When peer-to-peer “sharing” sites like Airbnb and Lyft first launched, they seemed like novel ideas but with limited practicality. After all, who would want to catch a “Lyft” from a complete stranger or rent out a room in someone’s home?
Millions of people, it turns out.
Airbnb published a report last fall claiming it contributed $632 million in one year to New York City’s economy; the site also recently struck a deal to provide its listings on Expedia. Lyft reported that it had more than 100,000 registered users last summer, and its user base has likely grown greatly since its expansion into several new cities. These are all signs that sharing is not just a passing fad.
But the growth of the “sharing economy” is taking a toll on local economies and its hurting traditional small businesses, like bed-and-breakfast owners and taxi drivers. It’s also pressuring local governments, who have a hard time collecting taxes from sharing services, to take action.
The Seattle City Council is considering controversial measures that would impose caps on rideshare vehicles to 300 to 600 per year and require them to carry commercial insurance. Companies like Uber, Sidecar and Lyft have thousands of independent drivers on the roads and say such a move would effectively put them out of business in Seattle. Critics of the proposal say the city shouldn’t be passing rules that prop up an older business model—taxi drivers, in this case—while hurting an emerging one.
“Ride-sharing quickly gained a following because it keeps more cars off the road and gives drivers a chance to make a living with an asset they already own,” The Seattle Times said in an editorial against the proposal. “Like the taxi industry, many drivers for these new services are immigrants. The council should beware of picking winners and losers.”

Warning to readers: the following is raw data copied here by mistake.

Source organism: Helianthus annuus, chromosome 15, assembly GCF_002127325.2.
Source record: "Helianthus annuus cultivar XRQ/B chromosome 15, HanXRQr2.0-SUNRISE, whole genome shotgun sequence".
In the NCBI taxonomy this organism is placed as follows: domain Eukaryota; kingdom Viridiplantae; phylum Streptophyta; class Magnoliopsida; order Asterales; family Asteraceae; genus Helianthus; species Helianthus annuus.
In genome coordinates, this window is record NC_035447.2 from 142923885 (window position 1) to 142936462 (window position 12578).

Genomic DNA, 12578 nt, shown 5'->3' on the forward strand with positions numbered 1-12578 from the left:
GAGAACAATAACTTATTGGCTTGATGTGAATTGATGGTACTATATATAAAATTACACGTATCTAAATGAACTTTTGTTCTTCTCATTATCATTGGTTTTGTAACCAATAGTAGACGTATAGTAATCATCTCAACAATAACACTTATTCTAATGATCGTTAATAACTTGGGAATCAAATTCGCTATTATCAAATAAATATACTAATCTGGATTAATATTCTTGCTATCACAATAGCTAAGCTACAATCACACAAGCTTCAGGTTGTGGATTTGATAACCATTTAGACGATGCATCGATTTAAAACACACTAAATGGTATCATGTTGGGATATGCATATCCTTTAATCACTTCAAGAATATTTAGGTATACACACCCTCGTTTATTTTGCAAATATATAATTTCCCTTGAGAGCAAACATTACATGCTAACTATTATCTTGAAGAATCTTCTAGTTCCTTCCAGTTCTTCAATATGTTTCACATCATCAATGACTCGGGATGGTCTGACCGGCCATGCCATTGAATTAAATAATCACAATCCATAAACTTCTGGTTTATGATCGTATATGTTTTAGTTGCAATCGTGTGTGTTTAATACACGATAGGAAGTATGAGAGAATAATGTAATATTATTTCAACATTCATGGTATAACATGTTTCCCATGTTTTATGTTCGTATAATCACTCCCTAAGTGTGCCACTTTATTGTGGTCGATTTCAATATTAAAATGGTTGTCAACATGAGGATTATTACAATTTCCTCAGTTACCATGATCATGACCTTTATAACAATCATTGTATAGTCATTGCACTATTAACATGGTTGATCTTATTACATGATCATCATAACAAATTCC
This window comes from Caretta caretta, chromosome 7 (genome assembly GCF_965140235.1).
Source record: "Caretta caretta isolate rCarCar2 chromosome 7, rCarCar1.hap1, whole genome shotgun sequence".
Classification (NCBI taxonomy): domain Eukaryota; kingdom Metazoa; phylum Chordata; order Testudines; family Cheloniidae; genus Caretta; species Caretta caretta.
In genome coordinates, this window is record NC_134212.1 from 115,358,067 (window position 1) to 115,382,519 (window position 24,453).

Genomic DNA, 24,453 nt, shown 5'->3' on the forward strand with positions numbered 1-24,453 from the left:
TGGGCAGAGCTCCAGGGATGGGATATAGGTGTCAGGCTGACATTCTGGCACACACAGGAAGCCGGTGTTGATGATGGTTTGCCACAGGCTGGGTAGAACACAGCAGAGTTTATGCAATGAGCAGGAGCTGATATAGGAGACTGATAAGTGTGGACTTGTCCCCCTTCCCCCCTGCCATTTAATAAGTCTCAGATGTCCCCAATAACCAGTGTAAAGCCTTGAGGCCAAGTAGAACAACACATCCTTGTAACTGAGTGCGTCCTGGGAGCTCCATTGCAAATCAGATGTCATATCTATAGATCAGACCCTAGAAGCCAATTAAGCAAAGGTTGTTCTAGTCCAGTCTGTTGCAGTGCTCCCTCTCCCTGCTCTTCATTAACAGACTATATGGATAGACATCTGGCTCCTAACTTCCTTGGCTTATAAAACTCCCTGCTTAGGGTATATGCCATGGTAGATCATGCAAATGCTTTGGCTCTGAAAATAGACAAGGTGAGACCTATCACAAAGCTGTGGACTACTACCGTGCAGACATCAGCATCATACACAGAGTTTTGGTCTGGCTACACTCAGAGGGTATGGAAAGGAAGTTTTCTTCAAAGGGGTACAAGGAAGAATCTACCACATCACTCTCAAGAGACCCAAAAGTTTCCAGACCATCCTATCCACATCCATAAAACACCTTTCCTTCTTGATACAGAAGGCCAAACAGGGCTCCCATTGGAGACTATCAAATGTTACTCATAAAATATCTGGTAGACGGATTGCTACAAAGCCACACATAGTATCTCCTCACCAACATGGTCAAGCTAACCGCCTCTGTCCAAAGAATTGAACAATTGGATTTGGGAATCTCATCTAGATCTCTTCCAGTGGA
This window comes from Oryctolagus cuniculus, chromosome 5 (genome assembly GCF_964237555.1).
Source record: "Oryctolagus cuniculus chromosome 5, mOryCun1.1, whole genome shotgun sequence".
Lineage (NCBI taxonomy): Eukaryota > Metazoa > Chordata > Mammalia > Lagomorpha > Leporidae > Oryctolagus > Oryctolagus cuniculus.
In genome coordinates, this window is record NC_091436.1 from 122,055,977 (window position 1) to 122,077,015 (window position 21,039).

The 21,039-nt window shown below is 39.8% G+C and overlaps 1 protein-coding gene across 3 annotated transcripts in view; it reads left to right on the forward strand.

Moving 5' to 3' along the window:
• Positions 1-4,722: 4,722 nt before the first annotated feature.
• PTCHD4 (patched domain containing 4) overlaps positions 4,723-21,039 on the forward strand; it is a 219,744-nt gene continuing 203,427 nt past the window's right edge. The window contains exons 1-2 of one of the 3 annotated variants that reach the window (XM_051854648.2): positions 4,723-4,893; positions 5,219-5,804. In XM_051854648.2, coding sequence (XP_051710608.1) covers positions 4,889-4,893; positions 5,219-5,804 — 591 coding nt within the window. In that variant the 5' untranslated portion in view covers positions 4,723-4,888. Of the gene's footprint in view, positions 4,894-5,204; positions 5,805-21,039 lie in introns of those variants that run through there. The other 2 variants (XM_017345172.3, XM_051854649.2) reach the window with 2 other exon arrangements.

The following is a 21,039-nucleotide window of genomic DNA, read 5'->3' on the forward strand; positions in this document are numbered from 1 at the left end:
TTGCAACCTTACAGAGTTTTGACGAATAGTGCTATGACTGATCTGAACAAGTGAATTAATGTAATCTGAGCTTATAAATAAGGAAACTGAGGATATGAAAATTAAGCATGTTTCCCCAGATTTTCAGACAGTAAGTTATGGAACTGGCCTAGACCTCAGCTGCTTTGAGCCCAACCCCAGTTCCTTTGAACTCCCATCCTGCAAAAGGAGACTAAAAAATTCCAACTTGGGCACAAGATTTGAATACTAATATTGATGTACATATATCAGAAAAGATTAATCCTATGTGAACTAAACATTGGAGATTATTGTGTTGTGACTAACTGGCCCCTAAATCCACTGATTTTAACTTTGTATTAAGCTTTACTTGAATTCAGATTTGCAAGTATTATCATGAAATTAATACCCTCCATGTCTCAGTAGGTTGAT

More than 12,500 people, including rapper Macklemore, have signed a petition called Save UberX in Seattle pleading with the city to not impose limits on the ridesharing industry. (UberX is a low-cost driver option available through the company's app.)
Other cities like Minneapolis ban rideshare in their taxi ordinances, while Houston city officials have been looking into the effects of rideshare. Austin’s crackdown on ridesharing even forced Sidecar to leave the city.
Taxi-cab drivers in cities with a growing rideshare market are also pressuring their local governments to take action. They say it’s unfair that rideshare drivers don’t have to carry as much insurance, pay taxes, and can raise or reduce their rates depending on demand.
The growing clash between small-business owners, local governments and sharing services is unlikely to fade away quickly. Sharing is a new economic model, and one that seems here to stay.
Read more articles on the sharing economy.
Photo: Getty Images